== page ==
Written by Roman Polanski & Kenneth Tynan, based on the play by William Shakespeare
Directed by Roman Polanski
Starring Jon Finch, Francesca Annis and Martin Shaw
- Theatrical Trailers
Released by: Columbia-Tristar
My Advice: Rent it, but own it when they give it a decent DVD treatment
Macbeth’s (Finch) world is rocking along pretty well until he runs into three witches who predict that he will be named Thane of Cawdor and crowned king of Scotland, and also that his buddy Banquo (Shaw) will be the father of a long line of Scottish kings. He is convinced that the old hags were pulling his leg, but after he is named Thane of Cawdor, he cannot get the idea of being king out of his head. After all, if the witches were right about him being Thane of Cawdor, why should he think that they will be wrong about him being king, right? His wife, Lady Macbeth (Annis) doesn’t help the matter much by encouraging him to actually murder the king while he is visiting their castle. Macbeth commits the murder and is crowned king, but he again becomes obsessed with the idea of keeping his crown by killing of Banquo and his son. He succeeds in killing Banquo, but his son escapes. Another visit to the witches leads him to believe that he is invincible, and his greed continues to grow and eventually leads to his death.
Polanski’s vision of “The Scottish Play” is one of a very dirty world where very dirty deeds happen. Every aspect of this production seems to take us on a extremely descriptive journey along the underbelly of the world that comprises Shakespeare’s play. One of the things that stood out the most to me about Polanski and Tynan”s adaptation of the script is his use of the soliloquy on screen. I normally don’t agree with the idea of using voice-overs for the soliloquys, but Polanski and company pull it off beautifully. Finch’s Macbeth is very strong. He really lets us see his journey from the faithful subject to the murderous traitor/usurper very clearly. The same is true of Annis’ Lady Macbeth. She makes the opposite journey from the greedy power-hungry wife to the guilt-ridden lunatic and her journey with these extremes is very clear.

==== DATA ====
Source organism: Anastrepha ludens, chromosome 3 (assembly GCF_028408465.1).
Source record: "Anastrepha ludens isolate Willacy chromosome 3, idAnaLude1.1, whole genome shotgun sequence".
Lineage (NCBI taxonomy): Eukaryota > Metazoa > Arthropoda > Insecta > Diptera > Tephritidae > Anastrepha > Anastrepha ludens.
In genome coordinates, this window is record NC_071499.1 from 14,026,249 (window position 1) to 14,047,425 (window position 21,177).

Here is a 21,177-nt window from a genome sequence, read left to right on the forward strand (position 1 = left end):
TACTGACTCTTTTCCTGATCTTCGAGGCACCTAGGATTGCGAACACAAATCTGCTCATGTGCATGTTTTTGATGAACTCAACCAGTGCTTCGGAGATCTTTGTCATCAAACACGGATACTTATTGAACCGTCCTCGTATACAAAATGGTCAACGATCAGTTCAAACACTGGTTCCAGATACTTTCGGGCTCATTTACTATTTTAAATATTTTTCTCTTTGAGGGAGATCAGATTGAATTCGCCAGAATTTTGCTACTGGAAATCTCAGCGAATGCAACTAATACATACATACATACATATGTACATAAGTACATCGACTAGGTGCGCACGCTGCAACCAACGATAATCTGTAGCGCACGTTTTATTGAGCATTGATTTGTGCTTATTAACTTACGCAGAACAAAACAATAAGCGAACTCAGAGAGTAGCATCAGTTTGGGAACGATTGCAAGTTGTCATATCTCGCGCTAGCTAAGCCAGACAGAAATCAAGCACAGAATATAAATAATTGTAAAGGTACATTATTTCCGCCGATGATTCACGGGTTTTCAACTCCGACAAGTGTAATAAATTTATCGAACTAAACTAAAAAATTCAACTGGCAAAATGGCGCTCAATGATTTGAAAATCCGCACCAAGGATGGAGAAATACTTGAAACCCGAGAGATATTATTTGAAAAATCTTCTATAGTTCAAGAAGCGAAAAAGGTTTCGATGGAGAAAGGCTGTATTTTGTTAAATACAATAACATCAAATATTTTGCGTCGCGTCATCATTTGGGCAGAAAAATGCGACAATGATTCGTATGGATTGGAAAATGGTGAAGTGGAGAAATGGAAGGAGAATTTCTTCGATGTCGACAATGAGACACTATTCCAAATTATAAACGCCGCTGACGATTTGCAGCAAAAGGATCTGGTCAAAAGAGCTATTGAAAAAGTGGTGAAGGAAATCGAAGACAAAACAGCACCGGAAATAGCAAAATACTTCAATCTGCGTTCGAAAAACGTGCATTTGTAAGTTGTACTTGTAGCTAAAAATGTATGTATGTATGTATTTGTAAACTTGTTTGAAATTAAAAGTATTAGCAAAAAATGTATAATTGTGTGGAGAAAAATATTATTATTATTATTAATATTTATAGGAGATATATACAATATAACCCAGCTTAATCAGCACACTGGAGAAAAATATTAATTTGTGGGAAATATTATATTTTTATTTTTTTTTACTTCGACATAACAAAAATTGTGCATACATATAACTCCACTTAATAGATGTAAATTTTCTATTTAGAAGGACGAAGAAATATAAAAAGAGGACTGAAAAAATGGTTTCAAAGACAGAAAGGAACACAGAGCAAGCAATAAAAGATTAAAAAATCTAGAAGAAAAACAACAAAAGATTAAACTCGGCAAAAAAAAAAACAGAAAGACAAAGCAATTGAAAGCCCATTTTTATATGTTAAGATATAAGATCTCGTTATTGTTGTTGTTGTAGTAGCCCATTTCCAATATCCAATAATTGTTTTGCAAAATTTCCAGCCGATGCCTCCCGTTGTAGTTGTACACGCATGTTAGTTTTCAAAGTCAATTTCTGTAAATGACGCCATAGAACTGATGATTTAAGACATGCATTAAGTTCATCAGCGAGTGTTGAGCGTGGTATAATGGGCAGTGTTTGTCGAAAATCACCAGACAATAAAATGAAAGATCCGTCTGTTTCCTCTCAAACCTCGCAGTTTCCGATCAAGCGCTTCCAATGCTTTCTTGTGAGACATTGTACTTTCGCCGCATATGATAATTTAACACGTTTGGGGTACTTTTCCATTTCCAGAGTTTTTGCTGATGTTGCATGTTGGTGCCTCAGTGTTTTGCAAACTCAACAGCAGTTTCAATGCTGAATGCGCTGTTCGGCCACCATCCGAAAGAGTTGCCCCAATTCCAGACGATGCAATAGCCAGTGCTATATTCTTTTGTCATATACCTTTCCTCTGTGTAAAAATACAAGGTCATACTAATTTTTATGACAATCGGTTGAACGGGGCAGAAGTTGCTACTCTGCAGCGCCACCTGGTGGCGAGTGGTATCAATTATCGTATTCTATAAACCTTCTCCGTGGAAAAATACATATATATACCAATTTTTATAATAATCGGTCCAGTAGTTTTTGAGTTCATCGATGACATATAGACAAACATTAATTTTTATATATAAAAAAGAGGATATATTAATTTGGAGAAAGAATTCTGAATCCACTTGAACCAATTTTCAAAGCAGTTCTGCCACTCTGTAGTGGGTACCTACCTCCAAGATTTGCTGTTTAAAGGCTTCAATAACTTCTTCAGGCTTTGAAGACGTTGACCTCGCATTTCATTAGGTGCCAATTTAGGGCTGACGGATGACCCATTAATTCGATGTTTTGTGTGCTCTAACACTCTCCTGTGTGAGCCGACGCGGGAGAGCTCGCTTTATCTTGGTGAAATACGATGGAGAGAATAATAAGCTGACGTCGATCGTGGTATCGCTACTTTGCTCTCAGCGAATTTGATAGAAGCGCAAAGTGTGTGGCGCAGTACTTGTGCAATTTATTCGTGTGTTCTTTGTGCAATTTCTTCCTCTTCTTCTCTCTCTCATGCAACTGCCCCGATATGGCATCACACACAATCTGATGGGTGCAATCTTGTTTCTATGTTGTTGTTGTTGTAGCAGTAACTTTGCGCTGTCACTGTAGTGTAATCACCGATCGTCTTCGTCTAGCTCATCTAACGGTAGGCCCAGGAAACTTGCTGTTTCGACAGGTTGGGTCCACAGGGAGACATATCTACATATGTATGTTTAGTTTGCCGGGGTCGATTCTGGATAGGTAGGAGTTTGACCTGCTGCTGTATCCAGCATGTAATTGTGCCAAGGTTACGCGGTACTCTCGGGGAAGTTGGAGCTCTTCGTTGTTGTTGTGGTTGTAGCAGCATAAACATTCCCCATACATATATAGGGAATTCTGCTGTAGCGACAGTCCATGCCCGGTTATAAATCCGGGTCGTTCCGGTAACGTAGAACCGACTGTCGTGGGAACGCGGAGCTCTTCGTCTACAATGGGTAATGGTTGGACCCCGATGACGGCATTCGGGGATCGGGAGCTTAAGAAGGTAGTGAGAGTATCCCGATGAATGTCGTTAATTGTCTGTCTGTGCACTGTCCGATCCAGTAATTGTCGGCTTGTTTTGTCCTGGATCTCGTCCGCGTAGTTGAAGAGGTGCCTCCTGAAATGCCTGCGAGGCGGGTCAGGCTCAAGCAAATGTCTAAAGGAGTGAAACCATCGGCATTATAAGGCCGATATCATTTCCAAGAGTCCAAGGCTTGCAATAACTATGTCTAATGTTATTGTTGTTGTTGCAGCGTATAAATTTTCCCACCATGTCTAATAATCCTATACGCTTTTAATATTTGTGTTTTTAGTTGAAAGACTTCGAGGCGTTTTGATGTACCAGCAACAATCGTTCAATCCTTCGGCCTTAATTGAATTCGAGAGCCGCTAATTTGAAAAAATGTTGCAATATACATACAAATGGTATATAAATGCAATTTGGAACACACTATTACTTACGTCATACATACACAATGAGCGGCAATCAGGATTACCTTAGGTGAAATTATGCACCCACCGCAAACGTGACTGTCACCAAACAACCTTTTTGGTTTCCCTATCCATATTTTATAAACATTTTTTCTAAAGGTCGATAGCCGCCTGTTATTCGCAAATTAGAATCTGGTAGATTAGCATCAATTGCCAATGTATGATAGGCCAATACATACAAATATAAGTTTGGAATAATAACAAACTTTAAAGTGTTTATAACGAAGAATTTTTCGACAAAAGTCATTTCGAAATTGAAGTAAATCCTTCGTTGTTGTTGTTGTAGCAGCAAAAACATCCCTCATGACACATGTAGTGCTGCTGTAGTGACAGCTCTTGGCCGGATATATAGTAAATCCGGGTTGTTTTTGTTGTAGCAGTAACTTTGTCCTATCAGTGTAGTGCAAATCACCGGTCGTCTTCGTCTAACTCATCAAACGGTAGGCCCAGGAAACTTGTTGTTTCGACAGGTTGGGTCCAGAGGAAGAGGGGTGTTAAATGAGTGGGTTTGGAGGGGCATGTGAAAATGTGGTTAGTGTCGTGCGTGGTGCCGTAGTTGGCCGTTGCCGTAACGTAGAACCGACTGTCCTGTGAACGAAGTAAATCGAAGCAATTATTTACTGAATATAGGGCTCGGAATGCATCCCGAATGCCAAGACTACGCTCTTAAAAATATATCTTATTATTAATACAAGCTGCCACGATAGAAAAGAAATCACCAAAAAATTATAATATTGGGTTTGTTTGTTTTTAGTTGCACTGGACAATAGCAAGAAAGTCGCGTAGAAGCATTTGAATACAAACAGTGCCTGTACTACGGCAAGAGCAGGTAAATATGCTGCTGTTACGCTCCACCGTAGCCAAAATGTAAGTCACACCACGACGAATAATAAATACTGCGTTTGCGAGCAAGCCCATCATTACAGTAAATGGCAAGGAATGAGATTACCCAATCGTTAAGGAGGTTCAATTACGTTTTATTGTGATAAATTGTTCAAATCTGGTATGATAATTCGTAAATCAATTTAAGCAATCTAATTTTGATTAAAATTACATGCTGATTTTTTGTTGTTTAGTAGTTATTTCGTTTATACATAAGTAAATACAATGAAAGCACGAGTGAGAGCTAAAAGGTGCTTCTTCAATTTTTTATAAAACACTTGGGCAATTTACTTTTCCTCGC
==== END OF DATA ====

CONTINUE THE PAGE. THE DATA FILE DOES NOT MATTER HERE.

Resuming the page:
The production qualities are outstanding and the fight scenes are some of the best that I have ever seen on film…ever. They are not the close-up travesties that directors present us with these days, but instead are beautifully choreographed fights that flow naturally from one blow to the next. What I mean is that you can see the whole of the actors’ bodies in each fight sequence. William Hobbs very obviously did his homework when choreographing these fights, because each character has his own fighting style and it really pays off in the finished product. After finishing the film, I felt like I had to go take a shower to wash off the mud and blood…and believe me, this is a good thing.
I have to admit, the DVD is awful. There are no special features save the trailers. There are two: one is the original trailer for this film and the other is for Emma Thompson’s Sense and Sensibility of all films. Other than that, you get bubkiss. Based on the poor DVD presentation, I’m recommending it as very strong rental. However, when they finally release a DVD that is worthy of this film, you must add it to your collection permanently.
Buy it from Amazon.
Buy the play from Amazon.
Originally published on Version 3 of the site, ported to WordPress (Ver. 4) on 12/24/2005.